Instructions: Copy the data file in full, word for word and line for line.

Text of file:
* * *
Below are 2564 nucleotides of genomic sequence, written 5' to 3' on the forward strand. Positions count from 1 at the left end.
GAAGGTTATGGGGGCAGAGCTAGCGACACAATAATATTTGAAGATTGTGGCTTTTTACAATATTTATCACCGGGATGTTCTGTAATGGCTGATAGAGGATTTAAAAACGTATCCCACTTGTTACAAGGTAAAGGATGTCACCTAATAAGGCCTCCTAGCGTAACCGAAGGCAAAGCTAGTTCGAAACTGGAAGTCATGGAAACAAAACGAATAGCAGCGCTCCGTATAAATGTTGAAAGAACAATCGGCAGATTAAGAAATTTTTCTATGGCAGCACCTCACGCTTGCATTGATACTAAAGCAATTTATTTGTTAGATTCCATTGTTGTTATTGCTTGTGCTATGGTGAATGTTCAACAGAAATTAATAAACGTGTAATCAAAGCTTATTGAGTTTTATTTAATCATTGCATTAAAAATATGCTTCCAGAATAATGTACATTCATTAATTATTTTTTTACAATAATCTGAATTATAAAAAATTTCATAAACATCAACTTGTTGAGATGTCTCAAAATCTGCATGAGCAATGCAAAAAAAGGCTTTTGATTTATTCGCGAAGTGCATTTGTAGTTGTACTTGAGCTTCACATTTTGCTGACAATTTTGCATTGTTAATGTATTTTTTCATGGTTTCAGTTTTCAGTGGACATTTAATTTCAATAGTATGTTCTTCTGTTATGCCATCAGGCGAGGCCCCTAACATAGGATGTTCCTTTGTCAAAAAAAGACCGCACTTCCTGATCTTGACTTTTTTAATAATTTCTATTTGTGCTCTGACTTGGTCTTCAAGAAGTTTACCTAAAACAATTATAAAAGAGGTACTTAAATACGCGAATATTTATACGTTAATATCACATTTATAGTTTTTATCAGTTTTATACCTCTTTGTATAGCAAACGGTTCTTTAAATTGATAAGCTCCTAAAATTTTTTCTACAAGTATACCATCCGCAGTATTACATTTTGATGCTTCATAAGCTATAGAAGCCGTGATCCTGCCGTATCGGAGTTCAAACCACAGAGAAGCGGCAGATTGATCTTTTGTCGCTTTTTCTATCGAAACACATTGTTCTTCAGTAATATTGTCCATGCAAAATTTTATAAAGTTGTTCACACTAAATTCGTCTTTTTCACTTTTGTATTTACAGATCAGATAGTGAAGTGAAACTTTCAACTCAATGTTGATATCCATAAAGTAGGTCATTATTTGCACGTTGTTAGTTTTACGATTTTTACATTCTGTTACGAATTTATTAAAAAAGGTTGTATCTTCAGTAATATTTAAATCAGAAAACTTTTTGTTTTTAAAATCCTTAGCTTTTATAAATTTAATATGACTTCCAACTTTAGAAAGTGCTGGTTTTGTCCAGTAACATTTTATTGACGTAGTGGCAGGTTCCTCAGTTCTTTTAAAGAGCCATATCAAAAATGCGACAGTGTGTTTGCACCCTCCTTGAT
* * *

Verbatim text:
Below are 2564 nucleotides of genomic sequence, written 5' to 3' on the forward strand. Positions count from 1 at the left end.
GAAGGTTATGGGGGCAGAGCTAGCGACACAATAATATTTGAAGATTGTGGCTTTTTACAATATTTATCACCGGGATGTTCTGTAATGGCTGATAGAGGATTTAAAAACGTATCCCACTTGTTACAAGGTAAAGGATGTCACCTAATAAGGCCTCCTAGCGTAACCGAAGGCAAAGCTAGTTCGAAACTGGAAGTCATGGAAACAAAACGAATAGCAGCGCTCCGTATAAATGTTGAAAGAACAATCGGCAGATTAAGAAATTTTTCTATGGCAGCACCTCACGCTTGCATTGATACTAAAGCAATTTATTTGTTAGATTCCATTGTTGTTATTGCTTGTGCTATGGTGAATGTTCAACAGAAATTAATAAACGTGTAATCAAAGCTTATTGAGTTTTATTTAATCATTGCATTAAAAATATGCTTCCAGAATAATGTACATTCATTAATTATTTTTTTACAATAATCTGAATTATAAAAAATTTCATAAACATCAACTTGTTGAGATGTCTCAAAATCTGCATGAGCAATGCAAAAAAAGGCTTTTGATTTATTCGCGAAGTGCATTTGTAGTTGTACTTGAGCTTCACATTTTGCTGACAATTTTGCATTGTTAATGTATTTTTTCATGGTTTCAGTTTTCAGTGGACATTTAATTTCAATAGTATGTTCTTCTGTTATGCCATCAGGCGAGGCCCCTAACATAGGATGTTCCTTTGTCAAAAAAAGACCGCACTTCCTGATCTTGACTTTTTTAATAATTTCTATTTGTGCTCTGACTTGGTCTTCAAGAAGTTTACCTAAAACAATTATAAAAGAGGTACTTAAATACGCGAATATTTATACGTTAATATCACATTTATAGTTTTTATCAGTTTTATACCTCTTTGTATAGCAAACGGTTCTTTAAATTGATAAGCTCCTAAAATTTTTTCTACAAGTATACCATCCGCAGTATTACATTTTGATGCTTCATAAGCTATAGAAGCCGTGATCCTGCCGTATCGGAGTTCAAACCACAGAGAAGCGGCAGATTGATCTTTTGTCGCTTTTTCTATCGAAACACATTGTTCTTCAGTAATATTGTCCATGCAAAATTTTATAAAGTTGTTCACACTAAATTCGTCTTTTTCACTTTTGTATTTACAGATCAGATAGTGAAGTGAAACTTTCAACTCAATGTTGATATCCATAAAGTAGGTCATTATTTGCACGTTGTTAGTTTTACGATTTTTACATTCTGTTACGAATTTATTAAAAAAGGTTGTATCTTCAGTAATATTTAAATCAGAAAACTTTTTGTTTTTAAAATCCTTAGCTTTTATAAATTTAATATGACTTCCAACTTTAGAAAGTGCTGGTTTTGTCCAGTAACATTTTATTGACGTAGTGGCAGGTTCCTCAGTTCTTTTAAAGAGCCATATCAAAAATGCGACAGTGTGTTTGCACCCTCCTTGAT